by Justin Crockett


1986 was a strange year for music. While pop and rock music were still doing as well as they always do, and the synth-happy sheen of New Wave music was still gracing every John Hughes movie, an unlikely genre was beginning to sell out stadiums worldwide: thrash metal. No less than three monumental classics in the history of heavy metal came out in ’86: Metallica with “Master of Puppets”, Megadeth with “Peace Sells….But Who’s Buying”, and Slayer with “Reign in Blood”. Slayer sucks, but that’s not the point of this. Some people like them.

This fury of heavy music boiling over that year is important to note. For better or for worse, by 1986, heavy music was in a weird stage in its evolution. Black Sabbath was in the wilderness after a decade of crushing music, Led Zeppelin was gone for good, even the hurricane of punk music had largely passed. When the super-pop of Madonna and Michael Jackson took over the early 80’s, most hard rock was relegated to small clubs and low album sales. When people got exhausted of all the cheese-pop that was going on, and thrash arrived, making it ok to for people to bang their heads, that then paved the way for pop and heavy metal to bump uglies and give birth to an even bigger musical genre… metal.

So, yes, what I’m saying is if this never happened:


We would have(for better of for worse) never gotten this:


That’s not to say the only good albums that were dropped in 1986 were of the heavy variety. Here are a few more releases that only cemented this year’s status as a strange and vital one.

Peter Gabriel, “So”


When Peter Gabriel left Genesis in 1975 because he stopped loving us and wanted to be a jerkhead, prog rock fans were downtrodden. That is, until he proceeded to unleash 4 self-titled solo albums that promised that he hadn’t lost his flair for the batshit. Then the age of the music video arrived, and we were able to show him off to the mainstream, though he did end up dropping some of his more bizarre antics to do so. And the album “So” was built for that. Besides the two absolute smashes of “Big Time” and “Sledgehammer”, you also had an all-time chick flick anthem that made every guy think he could pull off a Cusack(they couldn’t). And the cinematic “Red Rain” that starts off the album never loses its goosebumpy beauty.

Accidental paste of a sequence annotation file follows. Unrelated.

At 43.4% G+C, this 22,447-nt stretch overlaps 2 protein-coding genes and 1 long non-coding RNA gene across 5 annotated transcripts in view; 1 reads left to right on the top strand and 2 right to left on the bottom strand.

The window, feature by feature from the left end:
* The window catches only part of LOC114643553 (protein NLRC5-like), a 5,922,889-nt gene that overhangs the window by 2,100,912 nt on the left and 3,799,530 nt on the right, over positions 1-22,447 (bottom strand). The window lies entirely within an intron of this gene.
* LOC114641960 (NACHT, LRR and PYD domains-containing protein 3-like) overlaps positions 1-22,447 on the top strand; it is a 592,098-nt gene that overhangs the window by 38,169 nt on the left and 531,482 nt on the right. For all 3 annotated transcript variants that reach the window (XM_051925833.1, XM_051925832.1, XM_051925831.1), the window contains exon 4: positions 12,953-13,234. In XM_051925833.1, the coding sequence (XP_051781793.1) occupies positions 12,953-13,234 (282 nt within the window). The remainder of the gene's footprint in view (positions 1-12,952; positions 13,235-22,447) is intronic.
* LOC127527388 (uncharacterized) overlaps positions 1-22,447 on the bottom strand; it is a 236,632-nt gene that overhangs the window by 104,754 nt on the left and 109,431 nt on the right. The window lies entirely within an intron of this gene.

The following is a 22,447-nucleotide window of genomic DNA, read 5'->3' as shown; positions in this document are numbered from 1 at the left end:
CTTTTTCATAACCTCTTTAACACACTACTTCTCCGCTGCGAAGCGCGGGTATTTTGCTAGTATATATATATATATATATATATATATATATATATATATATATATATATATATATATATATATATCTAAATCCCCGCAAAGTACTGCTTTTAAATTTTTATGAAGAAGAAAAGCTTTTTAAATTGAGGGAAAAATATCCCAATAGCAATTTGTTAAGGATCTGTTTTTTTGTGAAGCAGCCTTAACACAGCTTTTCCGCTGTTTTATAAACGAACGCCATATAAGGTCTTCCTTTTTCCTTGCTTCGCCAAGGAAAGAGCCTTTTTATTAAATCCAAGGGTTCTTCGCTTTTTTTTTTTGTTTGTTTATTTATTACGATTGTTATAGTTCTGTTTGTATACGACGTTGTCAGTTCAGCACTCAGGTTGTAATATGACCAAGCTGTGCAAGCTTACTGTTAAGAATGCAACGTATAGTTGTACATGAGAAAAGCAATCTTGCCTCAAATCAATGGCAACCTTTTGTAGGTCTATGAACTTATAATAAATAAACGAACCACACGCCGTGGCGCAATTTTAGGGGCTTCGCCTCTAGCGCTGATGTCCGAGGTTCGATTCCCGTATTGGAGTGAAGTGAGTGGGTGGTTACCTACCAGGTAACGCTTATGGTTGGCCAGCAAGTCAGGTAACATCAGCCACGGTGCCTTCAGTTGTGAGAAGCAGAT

One thing that isn’t mentioned much about this album is the quality of the playing. It’s slightly overproduced nature almost takes away from the musicianship that is on display. Tony Levin is completely killing it on bass as usual. Police drummer Stewart Copeland shows up a few times. Did you know that fucking Chic guitarsmith Nile Rodgers plays on a song? Now you do.

Miles Davis, “Tutu”


It didn’t do well, commercially or critically. It’s not even in the top ten of his albums. But it’s important. It’s important because in this decade of glossy, artificially created rhythms and beats and melodies, Miles was able to take some of those well-intended ideas and meld them into his own style of improvised and melodic jazz-funk. Plus, it has this motherfucker on it, Marcus Miller:

R.E.M., “Lifes Rich Pageant”/Sonic Youth, “EVOL”


I never loved R.E.M. Sonic Youth, same with them. I can find songs in both groups’ discographies that I like, but I won’t seek either out. So why would I include these albums as some of the best of that year?

Simple, because they are albums on small labels, that are consistent throughout, and that were promoted and sold the true way: by going out and playing an obscene amount of shows, spreading through word-of-mouth, and not being some manufactured article that a record company slapped together and built up an obscene amount of hype for, without the band proving themselves first. These two bands, like them or not, are the classic examples of a few guys(or gals) forming a band, creating a following through hard work, and getting lucky enough to be signed and make music, and be allowed to make the music they want by the label.

So, like these two groups or not, the same truth is truth, be it 1986, or today.